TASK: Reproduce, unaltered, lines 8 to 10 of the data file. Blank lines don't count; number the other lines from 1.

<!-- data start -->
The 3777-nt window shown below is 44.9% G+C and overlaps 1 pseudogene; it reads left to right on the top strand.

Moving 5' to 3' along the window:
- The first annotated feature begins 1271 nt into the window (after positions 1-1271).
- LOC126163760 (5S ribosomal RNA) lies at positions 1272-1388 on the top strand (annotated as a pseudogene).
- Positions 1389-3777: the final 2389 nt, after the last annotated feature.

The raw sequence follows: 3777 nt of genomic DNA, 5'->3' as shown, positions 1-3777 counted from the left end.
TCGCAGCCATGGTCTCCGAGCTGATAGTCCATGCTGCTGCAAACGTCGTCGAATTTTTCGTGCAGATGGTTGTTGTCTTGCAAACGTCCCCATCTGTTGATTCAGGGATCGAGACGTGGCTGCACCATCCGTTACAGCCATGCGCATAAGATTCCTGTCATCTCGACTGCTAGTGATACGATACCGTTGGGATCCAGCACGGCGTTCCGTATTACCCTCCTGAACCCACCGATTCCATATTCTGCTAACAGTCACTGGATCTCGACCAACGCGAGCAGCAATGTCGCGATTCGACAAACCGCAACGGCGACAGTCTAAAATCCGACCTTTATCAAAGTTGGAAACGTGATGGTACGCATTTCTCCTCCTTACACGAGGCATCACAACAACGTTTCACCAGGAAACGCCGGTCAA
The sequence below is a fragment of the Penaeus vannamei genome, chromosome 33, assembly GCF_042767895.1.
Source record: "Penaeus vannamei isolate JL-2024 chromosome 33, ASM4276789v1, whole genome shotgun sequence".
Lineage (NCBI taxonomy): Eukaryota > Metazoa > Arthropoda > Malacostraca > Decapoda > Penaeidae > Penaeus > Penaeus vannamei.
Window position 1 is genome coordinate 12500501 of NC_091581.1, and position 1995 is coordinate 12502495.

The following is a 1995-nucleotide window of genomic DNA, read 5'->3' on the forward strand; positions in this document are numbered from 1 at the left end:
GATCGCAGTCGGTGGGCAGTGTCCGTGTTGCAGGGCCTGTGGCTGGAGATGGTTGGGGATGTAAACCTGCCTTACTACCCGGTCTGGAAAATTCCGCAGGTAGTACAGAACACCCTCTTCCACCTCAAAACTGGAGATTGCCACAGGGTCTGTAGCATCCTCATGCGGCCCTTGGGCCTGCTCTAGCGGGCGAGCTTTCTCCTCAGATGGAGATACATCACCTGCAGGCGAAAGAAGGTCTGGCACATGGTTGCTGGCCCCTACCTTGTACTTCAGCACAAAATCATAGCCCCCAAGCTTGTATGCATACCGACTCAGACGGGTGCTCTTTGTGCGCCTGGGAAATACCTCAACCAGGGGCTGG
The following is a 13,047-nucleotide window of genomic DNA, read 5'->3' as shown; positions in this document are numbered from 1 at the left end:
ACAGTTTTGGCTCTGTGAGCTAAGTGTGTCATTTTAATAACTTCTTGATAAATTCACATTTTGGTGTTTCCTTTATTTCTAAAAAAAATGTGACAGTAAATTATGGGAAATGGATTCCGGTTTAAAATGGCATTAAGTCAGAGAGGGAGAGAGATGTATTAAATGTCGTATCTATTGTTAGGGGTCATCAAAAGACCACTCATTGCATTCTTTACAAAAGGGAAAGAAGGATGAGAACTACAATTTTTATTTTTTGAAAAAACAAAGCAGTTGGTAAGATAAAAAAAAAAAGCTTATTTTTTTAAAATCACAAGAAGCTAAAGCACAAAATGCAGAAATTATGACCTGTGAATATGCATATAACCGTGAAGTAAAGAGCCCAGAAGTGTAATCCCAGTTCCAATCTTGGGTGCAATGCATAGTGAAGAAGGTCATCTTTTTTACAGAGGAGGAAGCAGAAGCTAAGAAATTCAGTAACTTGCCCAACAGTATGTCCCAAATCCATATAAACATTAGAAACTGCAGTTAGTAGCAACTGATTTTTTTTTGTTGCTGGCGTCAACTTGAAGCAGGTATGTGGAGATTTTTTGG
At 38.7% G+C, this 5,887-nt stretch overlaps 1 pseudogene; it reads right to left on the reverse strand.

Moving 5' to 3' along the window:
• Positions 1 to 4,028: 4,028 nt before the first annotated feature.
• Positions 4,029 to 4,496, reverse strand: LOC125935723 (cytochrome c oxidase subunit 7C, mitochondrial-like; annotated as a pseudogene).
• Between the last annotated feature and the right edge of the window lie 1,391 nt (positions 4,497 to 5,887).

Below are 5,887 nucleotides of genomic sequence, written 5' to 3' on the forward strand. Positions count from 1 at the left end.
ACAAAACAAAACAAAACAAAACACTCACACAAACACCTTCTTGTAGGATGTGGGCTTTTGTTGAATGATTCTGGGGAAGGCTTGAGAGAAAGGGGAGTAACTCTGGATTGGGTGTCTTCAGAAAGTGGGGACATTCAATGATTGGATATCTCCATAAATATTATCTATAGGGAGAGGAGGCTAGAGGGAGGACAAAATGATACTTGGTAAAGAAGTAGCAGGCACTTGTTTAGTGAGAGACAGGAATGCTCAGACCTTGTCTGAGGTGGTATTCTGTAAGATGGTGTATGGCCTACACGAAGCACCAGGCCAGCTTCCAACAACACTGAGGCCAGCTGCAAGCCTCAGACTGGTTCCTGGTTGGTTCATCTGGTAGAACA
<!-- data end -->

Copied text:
The sequence below is a fragment of the Penaeus vannamei genome, chromosome 33, assembly GCF_042767895.1.
Source record: "Penaeus vannamei isolate JL-2024 chromosome 33, ASM4276789v1, whole genome shotgun sequence".
Lineage (NCBI taxonomy): Eukaryota > Metazoa > Arthropoda > Malacostraca > Decapoda > Penaeidae > Penaeus > Penaeus vannamei.